Snow has been falling since this morning so the road to Lamar was covered in white (with some ice in some spots). Before I left I made myself a winter survival kit for my car, something I've done for years and have never had to use and hopefully will never have to - but it's there if I need it). In Lamar I only saw a couple other vehicles, which is such a strange feeling. I saw this eagle perched in a tree and while I took its picture a coyote crossed the road behind my vehicle. I adore eagles and I've seen many of them in Minnesota. I even was having a sort of eagle problem when a couple of them decided that my pet ducks were delicious. They would swoop into my duck pen and hold them down and rip their feathers out while I would run out and try to shoo them away. I guess I'm not very intimidating to an eagle because they would just kind of look at me and then fly onto a low branch and study this odd human behavior of running around with arms waving. Most of the ducks were too heavy to carry away but occasionally they would grab a young one and I would see it in the grips of an eagle as it quacked out of sight. So that is my experience with eagles. Though I've lost a few pets to the species I still admire them.

I also had another coyote cross in front of my car by Pebble Creek and I watched him mouse for awhile. I take a lot of pictures of the coyotes I see. I seem to be accumulating quite a collection of pouncing coyotes pictures. Am I tired of seeing the coyotes? Absolutely not. I remember years ago watching a National Geographic (I think) show on a Yellowstone coyote who was run off from his pack and his trials of trying to survive on his own, find another pack to join, and finding a mate. If anyone knows what show I'm talking about please contact me so I can figure out how to get a copy of it! This is off the topic but I once watched a National Geographic show when I was a kid about a pelican during the dry season in Africa. After investing an hour watching this poor pelican try to survive the final scene was of it's dead carcass laying on the parched ground. Aaagh! I like the happy endings and I do remember the coyote show having a happy ending.

Saturday, November 21, 2009

My alarm clock this morning was the dragging blade of a snowplow as it came by at 6:30. When I hear that noise I know it snowed overnight. There wasn't much snow on the ground, an inch or two, but I love the white and it makes everything look so much more beautiful. It is sunny here now but I can see the clouds dumping some more snow up in the surrounding mountains.

A couple nights ago my neighbor had saw a wolf in the Yak and the next morning came out to find wolf prints around the road and his vehicle. It had been chasing an elk down the road and across a boardwalk one row over from my place. I've heard numerous stories about the wildlife coming into the Yak and I'll be keeping my eyes and ears open for the animals.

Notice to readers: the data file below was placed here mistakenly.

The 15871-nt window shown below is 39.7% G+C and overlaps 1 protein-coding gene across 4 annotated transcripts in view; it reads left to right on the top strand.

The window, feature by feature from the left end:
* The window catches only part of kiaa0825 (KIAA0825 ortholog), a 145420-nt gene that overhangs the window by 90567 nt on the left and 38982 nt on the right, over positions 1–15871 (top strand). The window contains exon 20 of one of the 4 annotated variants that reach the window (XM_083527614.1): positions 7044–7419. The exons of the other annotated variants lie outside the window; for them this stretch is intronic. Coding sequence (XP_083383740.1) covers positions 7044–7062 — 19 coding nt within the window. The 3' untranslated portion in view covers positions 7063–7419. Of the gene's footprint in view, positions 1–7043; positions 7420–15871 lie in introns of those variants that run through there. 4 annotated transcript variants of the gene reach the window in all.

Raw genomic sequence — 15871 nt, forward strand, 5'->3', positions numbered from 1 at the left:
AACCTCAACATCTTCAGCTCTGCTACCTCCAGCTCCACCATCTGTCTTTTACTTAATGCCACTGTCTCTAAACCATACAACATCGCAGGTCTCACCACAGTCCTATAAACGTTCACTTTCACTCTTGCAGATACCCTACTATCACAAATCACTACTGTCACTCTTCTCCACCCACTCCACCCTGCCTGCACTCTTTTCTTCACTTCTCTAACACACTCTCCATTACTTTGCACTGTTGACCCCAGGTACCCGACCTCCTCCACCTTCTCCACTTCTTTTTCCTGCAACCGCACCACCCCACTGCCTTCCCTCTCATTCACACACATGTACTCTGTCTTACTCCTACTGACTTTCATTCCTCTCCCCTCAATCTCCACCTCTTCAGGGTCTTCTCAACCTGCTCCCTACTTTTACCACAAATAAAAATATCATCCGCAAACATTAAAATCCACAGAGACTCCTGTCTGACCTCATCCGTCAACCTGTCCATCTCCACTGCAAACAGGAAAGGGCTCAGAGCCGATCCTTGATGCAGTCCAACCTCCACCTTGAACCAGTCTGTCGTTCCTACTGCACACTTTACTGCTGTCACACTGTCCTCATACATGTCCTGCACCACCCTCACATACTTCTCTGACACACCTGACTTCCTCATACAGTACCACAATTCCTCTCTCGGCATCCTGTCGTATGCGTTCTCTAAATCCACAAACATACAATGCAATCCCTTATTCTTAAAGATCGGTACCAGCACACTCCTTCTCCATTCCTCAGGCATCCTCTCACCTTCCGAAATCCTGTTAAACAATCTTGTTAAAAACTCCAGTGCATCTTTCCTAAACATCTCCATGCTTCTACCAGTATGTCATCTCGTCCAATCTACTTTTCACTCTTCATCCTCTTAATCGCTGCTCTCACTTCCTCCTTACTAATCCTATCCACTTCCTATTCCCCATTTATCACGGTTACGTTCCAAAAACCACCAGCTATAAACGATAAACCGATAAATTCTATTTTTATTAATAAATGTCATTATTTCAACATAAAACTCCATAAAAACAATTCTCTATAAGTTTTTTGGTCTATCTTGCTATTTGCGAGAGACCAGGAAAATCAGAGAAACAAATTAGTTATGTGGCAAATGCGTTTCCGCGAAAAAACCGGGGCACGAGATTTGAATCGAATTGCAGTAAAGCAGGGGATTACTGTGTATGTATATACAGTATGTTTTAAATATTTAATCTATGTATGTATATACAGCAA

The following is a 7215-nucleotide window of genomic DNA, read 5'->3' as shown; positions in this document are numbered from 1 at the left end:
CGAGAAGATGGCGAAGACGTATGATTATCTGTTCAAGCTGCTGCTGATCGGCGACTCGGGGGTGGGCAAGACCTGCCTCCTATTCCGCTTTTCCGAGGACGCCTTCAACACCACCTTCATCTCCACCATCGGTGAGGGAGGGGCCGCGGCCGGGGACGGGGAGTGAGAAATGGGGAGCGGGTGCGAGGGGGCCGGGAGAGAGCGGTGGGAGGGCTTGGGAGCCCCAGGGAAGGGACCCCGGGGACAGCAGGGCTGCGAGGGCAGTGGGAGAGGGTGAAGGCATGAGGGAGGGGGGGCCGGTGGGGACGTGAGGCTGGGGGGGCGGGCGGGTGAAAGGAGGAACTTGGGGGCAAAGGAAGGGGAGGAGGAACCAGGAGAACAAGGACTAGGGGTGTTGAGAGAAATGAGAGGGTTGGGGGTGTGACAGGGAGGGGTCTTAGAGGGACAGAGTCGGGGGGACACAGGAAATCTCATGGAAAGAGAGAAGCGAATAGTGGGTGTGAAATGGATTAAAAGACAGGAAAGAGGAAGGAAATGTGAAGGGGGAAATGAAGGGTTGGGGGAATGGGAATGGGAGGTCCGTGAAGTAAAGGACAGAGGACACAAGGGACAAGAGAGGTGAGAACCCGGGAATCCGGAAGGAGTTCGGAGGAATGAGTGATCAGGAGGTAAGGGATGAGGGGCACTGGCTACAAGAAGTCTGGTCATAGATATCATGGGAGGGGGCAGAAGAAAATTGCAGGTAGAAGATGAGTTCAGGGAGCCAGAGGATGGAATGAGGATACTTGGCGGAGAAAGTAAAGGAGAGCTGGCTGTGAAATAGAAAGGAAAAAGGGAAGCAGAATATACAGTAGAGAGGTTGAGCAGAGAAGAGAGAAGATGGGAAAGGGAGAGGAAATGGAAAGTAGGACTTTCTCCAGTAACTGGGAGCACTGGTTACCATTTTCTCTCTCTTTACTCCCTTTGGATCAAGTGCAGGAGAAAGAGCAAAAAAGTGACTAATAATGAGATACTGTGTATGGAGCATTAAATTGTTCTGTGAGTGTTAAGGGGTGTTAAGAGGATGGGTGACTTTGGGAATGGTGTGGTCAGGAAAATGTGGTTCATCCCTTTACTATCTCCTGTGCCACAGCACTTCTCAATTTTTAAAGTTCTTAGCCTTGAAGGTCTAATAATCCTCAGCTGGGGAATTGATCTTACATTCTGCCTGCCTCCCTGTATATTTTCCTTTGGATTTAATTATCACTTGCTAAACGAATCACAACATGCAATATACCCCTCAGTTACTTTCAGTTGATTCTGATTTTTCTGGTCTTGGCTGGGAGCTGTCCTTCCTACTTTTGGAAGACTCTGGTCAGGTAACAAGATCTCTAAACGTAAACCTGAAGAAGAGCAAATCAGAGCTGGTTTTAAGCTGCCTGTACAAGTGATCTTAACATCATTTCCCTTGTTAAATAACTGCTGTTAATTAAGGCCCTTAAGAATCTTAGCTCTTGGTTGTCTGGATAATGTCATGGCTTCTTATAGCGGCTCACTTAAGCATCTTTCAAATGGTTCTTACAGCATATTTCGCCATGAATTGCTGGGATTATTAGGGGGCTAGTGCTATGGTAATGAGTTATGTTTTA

The elk were by the store yesterday. A couple younger bucks like to tussle around with their antlers. I sat outside yesterday afternoon to watch 3 elk graze behind the store. They would grab the stem of some long vegetation and pull it through their mouth as they stripped the leaves off. I could hear the stalk of each plant squeak through their mouths. It was entertaining and then a little rabbit came hopping by their feet. Earlier in the week I found coyote prints in the parking area behind the store. I always look around when I head back to the garbage dumpster, I'm never sure what I will see.

Monday, November 16, 2009

Hiking With Larry

Antelope by the North Entrance


My day was supposed to be a quiet one but thank goodness it didn't turn out that way. This morning I decided to head into Gardiner for a quick stop at the Food Farm. As usual I got a bit sidetracked by the herd of antelope by the north entrance and then decided to drive past the school to watch another herd wandering around. They are now losing their antlers and there are the occasional ones walking around all lopsided with one antler.

On my way back into the Park I saw Larry in a pullout so I swung in to say hi to him. He invited me to accompany him on a hike to go find some big horn sheep. He had photographed about 10 of then the day before butting heads and since I still have to see a ram in that area I decided to tag along. Luckily I keep an extra coat and gloves in the car. I brought my camera along and we headed out on what turned out to be a 3 mile hike.

It was a beautiful hike with lots of blue sky and a bit of a cutting wind. We hiked across a flat area where the army used to practice their shooting skills (he even pointed out the pit area that was used and we came across all sorts of old debris). We hiked back around and stopped every once in awhile to look for the sheep or any wolves in the area. The total count of our hikes wildlife viewing included: 1 dead weasel that met it's end in the jaws of probably a coyote, a partial elk skull with some vertebrae connected, some other misc. bones and a Clark's Nutcracker. But it was a great hike and I'm glad I met up with him so that I could have the opportunity to get off the pavement.